Ready for revolution: Matthew 3:13-17
I have a friend who creatively blends his ethnic and religious heritage. He is a black man with an Afrocentric consciousness and also a committed Christian. His Afrocentric commitment does not nullify his belief in Jesus, while his Christian commitment does not abolish his ethnic awareness and pride.
I am always intrigued by the greeting on his answering machine. He ends his greeting with the affirmation, “Ready for the revolution!” Given his commitment to African people worldwide, this revolution may refer to the overthrow of tyrannical ideologies and practices that oppress black people.
And, given his commitment to Christ, this revolution also carries profound religious implications. His declaration of revolutionary readiness may be a subtle reminder that all the powers in this world, political and otherwise, must eventually answer to a divine ruler whose sovereignty is absolute. My friend’s understanding of revolution is a complex mixture of the political and the religious. Similarly, the phrase “ready for the revolution” is an apt summary of the profound political and religious significance of Jesus’ baptism by John. Through baptism, Jesus declares his readiness for the (political and religious) revolution represented by the kingdom of heaven.
In the synoptic Gospels, only Matthew presents this curious dialogue between Jesus and John prior to the baptism. Jesus is eager to submit to John’s baptism, but John resists. Recognizing Jesus’ superiority, John urges a role reversal, protesting that Jesus should baptize him. After some coaxing, John eventually relents and baptizes Jesus.
Many New Testament scholars contend that Matthew uses this dialogue to address a “messianic embarrassment” troubling some followers of Jesus. Certain persons may have asked, “Why would Jesus, a sinless messiah, submit to John’s baptism, which was for the repentance of sins?”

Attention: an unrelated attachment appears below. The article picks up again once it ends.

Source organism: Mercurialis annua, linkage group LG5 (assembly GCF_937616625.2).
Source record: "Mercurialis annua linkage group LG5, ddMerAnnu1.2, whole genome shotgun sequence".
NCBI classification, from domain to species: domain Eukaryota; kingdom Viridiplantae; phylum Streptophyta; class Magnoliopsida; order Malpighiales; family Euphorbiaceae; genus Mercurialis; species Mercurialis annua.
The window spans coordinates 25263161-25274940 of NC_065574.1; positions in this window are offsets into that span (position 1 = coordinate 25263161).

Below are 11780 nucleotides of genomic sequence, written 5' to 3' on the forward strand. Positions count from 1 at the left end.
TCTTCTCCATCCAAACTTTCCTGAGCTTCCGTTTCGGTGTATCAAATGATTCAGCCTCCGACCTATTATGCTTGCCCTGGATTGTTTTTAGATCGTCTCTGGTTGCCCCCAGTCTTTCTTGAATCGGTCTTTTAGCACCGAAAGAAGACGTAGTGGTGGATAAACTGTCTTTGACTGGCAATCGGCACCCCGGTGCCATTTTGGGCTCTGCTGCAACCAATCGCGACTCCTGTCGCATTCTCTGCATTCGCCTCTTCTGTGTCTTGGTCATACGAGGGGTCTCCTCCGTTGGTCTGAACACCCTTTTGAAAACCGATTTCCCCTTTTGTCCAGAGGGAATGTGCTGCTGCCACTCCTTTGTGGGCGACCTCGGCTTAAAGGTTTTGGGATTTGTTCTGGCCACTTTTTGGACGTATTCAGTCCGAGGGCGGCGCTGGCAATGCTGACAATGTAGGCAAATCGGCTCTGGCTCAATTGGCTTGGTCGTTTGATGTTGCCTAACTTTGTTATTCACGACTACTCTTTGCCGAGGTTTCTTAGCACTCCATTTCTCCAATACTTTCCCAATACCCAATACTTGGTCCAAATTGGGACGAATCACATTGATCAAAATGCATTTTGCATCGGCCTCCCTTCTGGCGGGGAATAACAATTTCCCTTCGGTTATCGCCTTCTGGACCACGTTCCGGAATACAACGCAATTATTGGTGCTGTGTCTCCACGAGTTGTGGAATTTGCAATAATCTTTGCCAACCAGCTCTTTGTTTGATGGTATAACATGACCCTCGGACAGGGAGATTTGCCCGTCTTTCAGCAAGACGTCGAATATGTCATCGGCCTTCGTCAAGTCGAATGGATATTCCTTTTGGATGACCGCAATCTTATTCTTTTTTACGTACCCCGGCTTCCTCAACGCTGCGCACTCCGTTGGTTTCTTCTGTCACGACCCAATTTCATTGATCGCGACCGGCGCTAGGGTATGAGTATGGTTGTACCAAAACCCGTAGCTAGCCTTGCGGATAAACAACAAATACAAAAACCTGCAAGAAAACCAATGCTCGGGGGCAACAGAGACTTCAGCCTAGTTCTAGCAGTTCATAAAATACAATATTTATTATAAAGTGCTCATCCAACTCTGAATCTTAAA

Jesus submits not because of any need to repent of sin but rather to “fulfill all righteousness.” The word “righteousness” carries numerous connotations. For many Christians, the word evokes thoughts of personal piety and the state of one’s “soul” or “conscience” before God. Yet the Christian tradition has emphasized the personal aspect of righteousness to the exclusion of another important feature.
Righteousness also signifies God’s saving action in the world. One might even translate the Greek word for righteousness (dikaiosun) as “justice.” According to Thomas Long, righteousness encapsulates God’s passionate commitment to set right the things that are wrong.
Thus Jesus’ submission to John’s baptism is no simple act of personal piety. On the contrary, Jesus discerns that John’s baptism and fiery preaching constitute a revolutionary declaration about a new world order where God will set right all that the establishment (in Jerusalem and Rome) has put awry. Jesus says, “Through this baptism, I ‘take up arms’ with you, John, and join this revolution whereby God’s justice will be manifest in the world.” By submitting to John’s baptism, Jesus declares, “I am ready for the revolution!”
Other textual clues indicate the political and religious radicalism of John and Jesus. John’s baptismal activity occurs in the wilderness. In the first century c.e., the word “wilderness” held a subversive significance. In social protest movements around Judea, agitators led their followers into the wilderness. Thus, John’s choice of the wilderness and Jesus’ willingness to join him there carried a subversive symbolism, especially given the popularity of John’s movement. People joined through repentance and baptism, and declared that God’s true power would emerge on the margins of the society.
Still another indicator of the revolutionary commitment of John and Jesus is the centrality of repentance in their proclamation. Excessive, sentimental use has blunted the sharp edge of the word “repentance,” which involves more than an admission of wrong. The Greek word metanoia connotes a change of mind-set. To repent is to adopt a new mind-set that causes one to turn around. It is an apocalyptic act, creating a new way of envisioning and thinking about the world. Only those with new mind-sets will be fit for the new kingdom.
Furthermore, the means by which John and Jesus meet their deaths should convince even the most hardened skeptics of the revolutionary nature of their ministries. Neither dies of “old age” or “natural causes.” Bart Ehrman addresses this point:
If, for example, Jesus had simply been a great moral teacher, a gentle rabbi who did nothing more than urge his devoted followers to love God . . . he would scarcely have been seen as a threat to the social order. . . . John the Baptist was imprisoned and executed because of his preaching. . . . Jesus was to fare no better.
The church would look different if we lived out the revolutionary implications of baptism. The next time I baptize someone, I will ask that person, “Are you really ready for this revolution? It may just cost you your life!”